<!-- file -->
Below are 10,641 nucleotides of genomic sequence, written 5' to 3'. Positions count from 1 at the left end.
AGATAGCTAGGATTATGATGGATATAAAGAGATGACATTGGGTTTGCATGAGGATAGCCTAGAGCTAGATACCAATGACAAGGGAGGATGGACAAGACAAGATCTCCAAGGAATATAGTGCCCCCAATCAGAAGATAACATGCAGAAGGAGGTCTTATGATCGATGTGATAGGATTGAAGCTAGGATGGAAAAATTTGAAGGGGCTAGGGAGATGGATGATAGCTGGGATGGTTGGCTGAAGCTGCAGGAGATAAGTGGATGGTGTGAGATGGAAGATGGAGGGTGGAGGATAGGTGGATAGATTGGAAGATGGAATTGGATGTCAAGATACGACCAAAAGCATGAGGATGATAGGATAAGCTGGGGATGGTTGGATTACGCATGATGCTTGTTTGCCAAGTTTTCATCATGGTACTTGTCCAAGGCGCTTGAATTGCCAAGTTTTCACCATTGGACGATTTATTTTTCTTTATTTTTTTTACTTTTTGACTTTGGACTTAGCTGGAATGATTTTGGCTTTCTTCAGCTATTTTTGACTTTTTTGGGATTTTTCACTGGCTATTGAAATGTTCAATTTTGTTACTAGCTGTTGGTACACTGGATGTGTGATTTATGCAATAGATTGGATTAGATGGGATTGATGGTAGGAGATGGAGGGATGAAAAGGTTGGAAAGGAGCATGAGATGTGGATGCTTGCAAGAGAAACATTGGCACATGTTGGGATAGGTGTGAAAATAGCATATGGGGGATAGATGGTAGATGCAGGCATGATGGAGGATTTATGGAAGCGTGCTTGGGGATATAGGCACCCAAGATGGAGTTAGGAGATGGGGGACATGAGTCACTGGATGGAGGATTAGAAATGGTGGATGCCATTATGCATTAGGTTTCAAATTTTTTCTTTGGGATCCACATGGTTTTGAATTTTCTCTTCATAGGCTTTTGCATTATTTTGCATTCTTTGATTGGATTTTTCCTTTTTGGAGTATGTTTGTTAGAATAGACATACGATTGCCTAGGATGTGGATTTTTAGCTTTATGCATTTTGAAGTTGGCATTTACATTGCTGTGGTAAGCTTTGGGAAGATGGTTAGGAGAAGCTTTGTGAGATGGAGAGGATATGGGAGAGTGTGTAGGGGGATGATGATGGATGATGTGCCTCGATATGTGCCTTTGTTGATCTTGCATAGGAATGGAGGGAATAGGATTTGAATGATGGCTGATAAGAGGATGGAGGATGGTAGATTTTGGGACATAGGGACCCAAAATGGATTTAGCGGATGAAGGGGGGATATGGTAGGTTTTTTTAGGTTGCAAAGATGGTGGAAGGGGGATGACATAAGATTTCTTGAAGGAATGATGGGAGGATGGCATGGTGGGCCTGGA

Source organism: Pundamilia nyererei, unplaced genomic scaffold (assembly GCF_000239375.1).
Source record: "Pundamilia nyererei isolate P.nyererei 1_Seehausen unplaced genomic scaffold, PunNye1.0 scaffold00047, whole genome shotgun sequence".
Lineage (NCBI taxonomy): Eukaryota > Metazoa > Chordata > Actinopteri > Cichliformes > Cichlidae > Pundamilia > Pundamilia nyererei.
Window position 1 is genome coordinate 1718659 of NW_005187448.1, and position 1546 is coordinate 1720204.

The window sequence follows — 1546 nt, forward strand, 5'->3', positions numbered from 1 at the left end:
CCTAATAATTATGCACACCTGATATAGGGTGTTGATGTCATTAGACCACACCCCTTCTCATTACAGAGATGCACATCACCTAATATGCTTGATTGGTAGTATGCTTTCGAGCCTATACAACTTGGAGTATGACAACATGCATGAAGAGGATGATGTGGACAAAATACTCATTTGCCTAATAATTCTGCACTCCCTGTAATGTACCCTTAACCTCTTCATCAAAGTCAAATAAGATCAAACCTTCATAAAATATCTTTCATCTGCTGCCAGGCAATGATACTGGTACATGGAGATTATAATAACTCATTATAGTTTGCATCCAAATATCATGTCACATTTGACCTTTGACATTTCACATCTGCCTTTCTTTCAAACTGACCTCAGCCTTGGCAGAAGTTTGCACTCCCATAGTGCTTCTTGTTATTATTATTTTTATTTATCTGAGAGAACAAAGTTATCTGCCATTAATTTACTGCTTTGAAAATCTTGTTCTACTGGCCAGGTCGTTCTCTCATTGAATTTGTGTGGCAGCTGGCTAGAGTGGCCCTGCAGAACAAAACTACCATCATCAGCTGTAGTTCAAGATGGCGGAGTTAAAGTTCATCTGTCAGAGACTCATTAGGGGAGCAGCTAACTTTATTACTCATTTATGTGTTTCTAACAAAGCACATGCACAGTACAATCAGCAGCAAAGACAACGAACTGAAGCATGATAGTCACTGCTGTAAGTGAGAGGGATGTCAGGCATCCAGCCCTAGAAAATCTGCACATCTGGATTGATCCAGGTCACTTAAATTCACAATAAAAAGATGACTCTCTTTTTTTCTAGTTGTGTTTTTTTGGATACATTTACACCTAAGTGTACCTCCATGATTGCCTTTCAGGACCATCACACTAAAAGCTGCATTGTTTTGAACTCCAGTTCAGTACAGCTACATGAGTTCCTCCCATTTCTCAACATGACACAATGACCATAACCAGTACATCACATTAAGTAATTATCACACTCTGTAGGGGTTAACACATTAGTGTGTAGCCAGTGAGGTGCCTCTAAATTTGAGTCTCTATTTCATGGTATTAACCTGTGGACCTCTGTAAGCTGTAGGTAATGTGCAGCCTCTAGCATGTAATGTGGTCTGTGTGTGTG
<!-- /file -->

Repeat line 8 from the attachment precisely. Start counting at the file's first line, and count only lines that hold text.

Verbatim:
CCTAATAATTATGCACACCTGATATAGGGTGTTGATGTCATTAGACCACACCCCTTCTCATTACAGAGATGCACATCACCTAATATGCTTGATTGGTAGTATGCTTTCGAGCCTATACAACTTGGAGTATGACAACATGCATGAAGAGGATGATGTGGACAAAATACTCATTTGCCTAATAATTCTGCACTCCCTGTAATGTACCCTTAACCTCTTCATCAAAGTCAAATAAGATCAAACCTTCATAAAATATCTTTCATCTGCTGCCAGGCAATGATACTGGTACATGGAGATTATAATAACTCATTATAGTTTGCATCCAAATATCATGTCACATTTGACCTTTGACATTTCACATCTGCCTTTCTTTCAAACTGACCTCAGCCTTGGCAGAAGTTTGCACTCCCATAGTGCTTCTTGTTATTATTATTTTTATTTATCTGAGAGAACAAAGTTATCTGCCATTAATTTACTGCTTTGAAAATCTTGTTCTACTGGCCAGGTCGTTCTCTCATTGAATTTGTGTGGCAGCTGGCTAGAGTGGCCCTGCAGAACAAAACTACCATCATCAGCTGTAGTTCAAGATGGCGGAGTTAAAGTTCATCTGTCAGAGACTCATTAGGGGAGCAGCTAACTTTATTACTCATTTATGTGTTTCTAACAAAGCACATGCACAGTACAATCAGCAGCAAAGACAACGAACTGAAGCATGATAGTCACTGCTGTAAGTGAGAGGGATGTCAGGCATCCAGCCCTAGAAAATCTGCACATCTGGATTGATCCAGGTCACTTAAATTCACAATAAAAAGATGACTCTCTTTTTTTCTAGTTGTGTTTTTTTGGATACATTTACACCTAAGTGTACCTCCATGATTGCCTTTCAGGACCATCACACTAAAAGCTGCATTGTTTTGAACTCCAGTTCAGTACAGCTACATGAGTTCCTCCCATTTCTCAACATGACACAATGACCATAACCAGTACATCACATTAAGTAATTATCACACTCTGTAGGGGTTAACACATTAGTGTGTAGCCAGTGAGGTGCCTCTAAATTTGAGTCTCTATTTCATGGTATTAACCTGTGGACCTCTGTAAGCTGTAGGTAATGTGCAGCCTCTAGCATGTAATGTGGTCTGTGTGTGTG